Onyx got bought last week, in an all cash deal valued at $92 million, subject to the usual regulatory rubber stamping. This was a semi-significant move in the continuing consolidation of the CRM industry but let’s not get maudlin about the roll up of another CRM pioneer. The world is not ending simply because one of the early market makers is being acquired and ninety-two megabucks is a tidy sum that could fuel more than a couple of long weekends in Vegas.
M2M Holdings, Inc. a holding company jointly owned by Battery Ventures VI, LP and Thoma Cressey Equity Partners decided to buy the CRM pioneer for about $4.80 per share, a tidy markup to the recent market price according to CEO Janice P. Anderson. M2M Holdings also owns Made2Manage Systems, Inc and is probably strategizing a synergistic pairing of the two application suites to deliver integrated front and back office applications to the market.
That’s about as far as I can take this. I am not a finance guy and truth be told I don’t have a lot of use for the machinations of finance. Nevertheless, from an economic perspective I find this move potentially fascinating. A public company agreed to be acquired — that happens all the time, but the opportunity the acquisition gives to Onyx is bigger than the news suggests.
Like every other public company Onyx was locked onto a treadmill marching to a quarterly number that is becoming harder and harder to make given the age of the market and the level of competition. Onyx was not the largest competitor and they tried to compensate by carefully selecting niches where they could exploit innate strengths even to the point of down playing their CRM roots. As part of a private company — owned by an investment partnership, the company, or more correctly, the new owners, have an opportunity to change the company’s business model and perhaps launch a new IPO on another day.
To be sure, the private investors will be as results driven as the public market, but the thing that privacy provides is a longer time horizon in which to affect some necessary changes. Privacy provides patience.
So, what changes are we talking about? The business model. Changing the business model is something that an increasing number of companies will need to contemplate over the next few years and acquisitions of the Onyx variety might become commonplace for a while as droves of software companies attempt to change their business models.
Specifically, if I had ninety-two megabucks and therefore a say in what happens next at Onyx (which I don’t or I would be in Vagas) it would go something like this. Onyx was a competent provider of front office software via a complex solutions model. Say what you want about streamlining, configuration, and powerful new tools, if you delivered software on a CD or a DVD and sent in a small army of people to make it work for the customer, you were living in a complex systems world. There’s nothing wrong with that, but the era of complex systems in the software industry is over.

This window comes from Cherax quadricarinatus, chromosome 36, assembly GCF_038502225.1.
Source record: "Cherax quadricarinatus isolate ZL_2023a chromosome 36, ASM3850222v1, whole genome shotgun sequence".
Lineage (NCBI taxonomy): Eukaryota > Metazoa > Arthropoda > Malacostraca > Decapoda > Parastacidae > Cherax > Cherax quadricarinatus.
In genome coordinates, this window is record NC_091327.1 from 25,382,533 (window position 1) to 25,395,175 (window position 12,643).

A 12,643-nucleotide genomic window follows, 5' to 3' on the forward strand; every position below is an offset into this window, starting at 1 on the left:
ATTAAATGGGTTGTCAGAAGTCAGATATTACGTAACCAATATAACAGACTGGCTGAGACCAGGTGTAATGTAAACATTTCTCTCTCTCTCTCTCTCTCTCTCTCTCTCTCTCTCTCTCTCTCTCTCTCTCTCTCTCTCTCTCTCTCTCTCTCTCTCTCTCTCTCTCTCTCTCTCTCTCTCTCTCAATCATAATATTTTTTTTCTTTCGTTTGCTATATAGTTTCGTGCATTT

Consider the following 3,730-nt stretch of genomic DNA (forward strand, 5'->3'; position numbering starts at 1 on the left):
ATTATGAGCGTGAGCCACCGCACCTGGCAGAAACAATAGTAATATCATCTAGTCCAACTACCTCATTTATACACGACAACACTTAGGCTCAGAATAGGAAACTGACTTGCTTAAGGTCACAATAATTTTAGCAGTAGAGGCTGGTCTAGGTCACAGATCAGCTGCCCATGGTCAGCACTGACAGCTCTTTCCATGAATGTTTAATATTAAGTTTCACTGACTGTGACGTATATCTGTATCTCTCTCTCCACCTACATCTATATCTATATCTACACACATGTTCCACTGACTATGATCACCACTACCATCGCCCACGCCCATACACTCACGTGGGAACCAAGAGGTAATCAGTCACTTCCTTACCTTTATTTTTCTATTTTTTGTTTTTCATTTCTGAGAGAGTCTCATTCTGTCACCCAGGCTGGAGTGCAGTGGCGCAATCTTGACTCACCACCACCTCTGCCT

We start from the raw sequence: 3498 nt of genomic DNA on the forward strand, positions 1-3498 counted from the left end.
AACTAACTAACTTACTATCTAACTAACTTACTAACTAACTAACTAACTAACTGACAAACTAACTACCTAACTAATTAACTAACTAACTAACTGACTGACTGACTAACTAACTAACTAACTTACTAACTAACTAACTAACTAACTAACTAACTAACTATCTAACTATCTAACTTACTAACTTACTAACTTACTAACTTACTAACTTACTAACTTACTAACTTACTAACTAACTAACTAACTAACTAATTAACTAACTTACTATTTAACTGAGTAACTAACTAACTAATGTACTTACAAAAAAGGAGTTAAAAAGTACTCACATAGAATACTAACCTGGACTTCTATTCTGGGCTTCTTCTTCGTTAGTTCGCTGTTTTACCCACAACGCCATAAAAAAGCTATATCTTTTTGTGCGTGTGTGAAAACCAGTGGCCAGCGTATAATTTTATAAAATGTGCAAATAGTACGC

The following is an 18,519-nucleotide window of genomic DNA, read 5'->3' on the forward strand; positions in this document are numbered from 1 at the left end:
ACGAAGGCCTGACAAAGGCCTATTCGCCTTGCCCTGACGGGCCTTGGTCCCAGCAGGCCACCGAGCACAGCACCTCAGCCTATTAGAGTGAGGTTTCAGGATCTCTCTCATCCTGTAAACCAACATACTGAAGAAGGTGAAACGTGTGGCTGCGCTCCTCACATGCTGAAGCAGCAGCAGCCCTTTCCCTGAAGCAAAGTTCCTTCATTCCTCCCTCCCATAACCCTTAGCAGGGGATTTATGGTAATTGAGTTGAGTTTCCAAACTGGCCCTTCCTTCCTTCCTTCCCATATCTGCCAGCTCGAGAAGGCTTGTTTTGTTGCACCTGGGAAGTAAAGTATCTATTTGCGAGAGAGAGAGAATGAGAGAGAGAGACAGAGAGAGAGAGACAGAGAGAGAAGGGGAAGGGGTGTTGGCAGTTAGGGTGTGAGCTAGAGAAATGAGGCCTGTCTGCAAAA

What’s interesting about Onyx is that they were also one of the earliest companies to dive into what was then called the ASP market, so the company has a good deal of relevant experience in the new fangled world of software as a service (SaaS) and that is where the future lies. SaaS is not simply an alternative way of delivering software. Those who think otherwise probably still believe the automobile is simply an unreliable alternative to a horse.
SaaS is really the manifestation of the change from complex systems to volume operations and that is what the business model change is all about. According to Geoffrey Moore’s new book, “Dealing with Darwin,” volume operations is what happens when everybody sort of “gets it”. In the CRM case, the core business processes have been figured out and rather than demanding customization, may users are opting for standardization which facilitates things like fast implementation, easier maintenance, and, most importantly, ROI.
As you know, in a SaaS model you make money via the monthly subscription drip as opposed to the tsunami of a license agreement. If you try to make that transition as a public company you get clobbered: Wall Street will not let you bring in drips when it has been conditioned to tsunamis, however erratic their arrivals may be. So the option is to go private, to go through an exercise that in some regards looks like the reorganization of a bankruptcy. However, instead of restructuring the debt, the company gets to tune up the recipe for the secret sauce, how they make money.
A couple of years ago I floated the idea that in this column that Siebel should buy itself back from the public market. To me the idea made a lot of sense. The company was sitting on about two billion dollars in cash, the investors were screaming about returns and dilution, and the founders were sitting on even more cash. If the will had been there the deal could have been done. Instead, Oracle bought Siebel and the companies are working to rationalize a warehouse full of software that includes redundant systems from Peoplesoft (and its several acquisitions) and Oracle’s home made CRM as well as other products.
Will that acquisition be valuable? Perhaps. Oracle has lots of money and smart people to braid everything together, but the jewel in the crown is Siebel On-Demand and Oracle does not look like a company transitioning to SaaS in any meaningful way. There are some who tell a story about hybrid solutions, and alternative delivery models. If you want to know what I think of that idea, go back four paragraphs.